Even though it has definitely not been easy growing up with food allergies I wouldn't have traded my experiences for anything. If I did not have these allergies, I would not be who I am today. When it comes down to it, my food allergies will always be a part of who I am. Even if I desensitize and grow to not be allergic to milk and shellfish anymore I will always take the lessons I've learned with me throughout every challenge I may face in this life.

If you want to find out more about food allergies and anaphylaxis please visit https://www.foodallergy.org/home

It is a very useful and informative website.

Also if you have food allergies and need more resources you can also visit that website and look around! Even though everyone has their own set of allergies and reactions you are not alone.

Cover Image Credit: Dentistry IQ

Popular Right Now

I Weigh Over 200 Lbs And You Can Catch Me In A Bikini This Summer

There is no magic number that determines who can wear a bikini and who cannot.

It is about February every year when I realize that bikini season is approaching. I know a lot of people who feel this way, too. In pursuit of the perfect "summer body," more meals are prepped and more time is spent in the gym. Obviously, making healthier choices is a good thing! But here is a reminder that you do not have to have a flat stomach and abs to rock a bikini.

Since my first semester of college, I've weighed over 200 pounds. Sometimes way more, sometimes only a few pounds more, but I have not seen a weight starting with the number "1" since the beginning of my freshman year of college.

My weight has fluctuated, my health has fluctuated, and unfortunately, my confidence has fluctuated. But no matter what, I haven't allowed myself to give up wearing the things I want to wear to please the eyes of society. And you shouldn't, either.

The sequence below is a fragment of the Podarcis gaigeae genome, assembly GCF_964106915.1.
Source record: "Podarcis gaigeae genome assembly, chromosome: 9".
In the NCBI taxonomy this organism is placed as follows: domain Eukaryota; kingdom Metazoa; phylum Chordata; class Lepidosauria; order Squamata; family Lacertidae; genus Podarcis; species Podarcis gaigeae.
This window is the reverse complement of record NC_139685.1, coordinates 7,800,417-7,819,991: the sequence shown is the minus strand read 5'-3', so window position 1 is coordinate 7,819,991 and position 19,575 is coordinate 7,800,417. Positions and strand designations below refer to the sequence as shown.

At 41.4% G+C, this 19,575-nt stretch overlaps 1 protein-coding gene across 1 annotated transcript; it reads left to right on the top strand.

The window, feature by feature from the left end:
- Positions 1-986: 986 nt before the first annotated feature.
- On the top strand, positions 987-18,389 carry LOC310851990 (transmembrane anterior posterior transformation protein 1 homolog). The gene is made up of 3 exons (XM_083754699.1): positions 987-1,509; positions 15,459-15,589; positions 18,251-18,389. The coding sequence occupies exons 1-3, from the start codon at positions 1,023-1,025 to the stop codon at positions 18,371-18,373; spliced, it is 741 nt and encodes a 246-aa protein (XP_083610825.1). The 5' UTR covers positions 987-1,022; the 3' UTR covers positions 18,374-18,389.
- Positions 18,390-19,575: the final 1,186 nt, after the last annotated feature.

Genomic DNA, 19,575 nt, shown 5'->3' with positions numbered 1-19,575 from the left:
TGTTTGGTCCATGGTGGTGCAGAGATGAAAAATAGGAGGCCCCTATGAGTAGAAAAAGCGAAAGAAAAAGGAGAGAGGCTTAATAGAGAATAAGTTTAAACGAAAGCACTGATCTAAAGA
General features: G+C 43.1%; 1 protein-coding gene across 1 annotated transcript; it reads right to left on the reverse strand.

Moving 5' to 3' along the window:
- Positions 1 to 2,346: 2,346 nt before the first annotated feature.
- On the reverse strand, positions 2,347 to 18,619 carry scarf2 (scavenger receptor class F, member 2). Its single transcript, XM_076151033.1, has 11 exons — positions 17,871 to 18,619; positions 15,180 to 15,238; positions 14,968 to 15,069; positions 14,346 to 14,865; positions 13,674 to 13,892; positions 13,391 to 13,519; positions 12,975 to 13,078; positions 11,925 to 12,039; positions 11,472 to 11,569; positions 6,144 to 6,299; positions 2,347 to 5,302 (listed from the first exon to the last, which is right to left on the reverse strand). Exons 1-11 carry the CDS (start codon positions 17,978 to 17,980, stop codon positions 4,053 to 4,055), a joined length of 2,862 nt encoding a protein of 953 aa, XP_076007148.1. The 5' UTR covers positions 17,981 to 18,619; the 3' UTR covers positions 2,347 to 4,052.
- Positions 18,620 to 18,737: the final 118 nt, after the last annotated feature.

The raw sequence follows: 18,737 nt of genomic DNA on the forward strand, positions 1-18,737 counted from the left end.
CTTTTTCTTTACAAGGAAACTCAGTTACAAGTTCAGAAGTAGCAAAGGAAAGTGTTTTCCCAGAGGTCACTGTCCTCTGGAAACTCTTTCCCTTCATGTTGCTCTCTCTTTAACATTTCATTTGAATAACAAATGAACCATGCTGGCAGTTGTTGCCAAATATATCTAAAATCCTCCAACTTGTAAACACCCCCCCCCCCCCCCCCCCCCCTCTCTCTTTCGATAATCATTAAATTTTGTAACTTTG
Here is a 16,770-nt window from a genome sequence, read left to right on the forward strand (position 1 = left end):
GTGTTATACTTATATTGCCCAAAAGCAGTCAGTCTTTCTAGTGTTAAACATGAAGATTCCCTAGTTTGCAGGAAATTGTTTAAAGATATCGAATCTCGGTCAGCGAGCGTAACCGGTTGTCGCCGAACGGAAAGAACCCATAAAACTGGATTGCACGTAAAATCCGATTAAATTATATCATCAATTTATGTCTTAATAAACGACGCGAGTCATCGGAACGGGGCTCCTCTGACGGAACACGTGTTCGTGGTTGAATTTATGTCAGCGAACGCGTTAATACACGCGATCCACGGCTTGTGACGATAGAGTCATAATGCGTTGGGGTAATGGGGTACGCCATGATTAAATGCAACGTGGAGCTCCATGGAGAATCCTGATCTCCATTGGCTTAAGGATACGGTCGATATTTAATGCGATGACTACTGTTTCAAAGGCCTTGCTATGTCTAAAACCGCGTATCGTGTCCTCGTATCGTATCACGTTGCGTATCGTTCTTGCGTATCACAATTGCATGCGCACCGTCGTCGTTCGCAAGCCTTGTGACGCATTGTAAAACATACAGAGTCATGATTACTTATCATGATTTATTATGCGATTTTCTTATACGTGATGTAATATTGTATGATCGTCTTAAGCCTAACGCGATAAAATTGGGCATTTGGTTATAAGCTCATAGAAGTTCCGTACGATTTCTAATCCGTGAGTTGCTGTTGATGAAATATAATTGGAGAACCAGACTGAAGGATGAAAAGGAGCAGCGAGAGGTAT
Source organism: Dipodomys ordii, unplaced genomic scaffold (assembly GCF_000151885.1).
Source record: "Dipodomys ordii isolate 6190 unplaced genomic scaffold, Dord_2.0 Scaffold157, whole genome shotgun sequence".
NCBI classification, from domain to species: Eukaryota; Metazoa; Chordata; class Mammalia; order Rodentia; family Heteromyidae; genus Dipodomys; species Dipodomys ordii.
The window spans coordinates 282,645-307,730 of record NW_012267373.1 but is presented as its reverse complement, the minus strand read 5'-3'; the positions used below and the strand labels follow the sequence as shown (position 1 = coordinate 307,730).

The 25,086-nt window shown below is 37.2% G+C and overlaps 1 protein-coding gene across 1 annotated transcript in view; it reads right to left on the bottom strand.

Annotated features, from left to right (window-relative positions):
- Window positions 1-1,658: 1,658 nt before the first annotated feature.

I weigh over 200lbs in both of these photos. To me, (and probably to you), one photo looks better than the other one. But what remains the same is, regardless, I still chose to wear the bathing suit that made me feel beautiful, and I'm still smiling in both photos. Nobody has the right to tell you what you can and can't wear because of the way you look.

There is no magic number that equates to health. In the second photo (and the cover photo), I still weigh over 200 lbs. But I hit the gym daily, ate all around healthier and noticed differences not only on the scale but in my mood, my heart health, my skin and so many other areas. You are not unhealthy because you weigh over 200 lbs and you are not healthy because you weigh 125. And, you are not confined to certain clothing items because of it, either.

This summer, after gaining quite a bit of weight back during the second semester of my senior year, I look somewhere between those two photos. I am disappointed in myself, but ultimately still love my body and I'm proud of the motivation I have to get to where I want to be while having the confidence to still love myself where I am.

And if you think just because I look a little chubby that I won't be rocking a bikini this summer, you're out of your mind.

If YOU feel confident, and if YOU feel beautiful, don't mind what anybody else says. Rock that bikini and feel amazing doing it.

Cover Image Credit: Sara Petty

Related Content

Connect with a generation
of new voices.

We are students, thinkers, influencers, and communities sharing our ideas with the world. Join our platform to create and discover content that actually matters to you.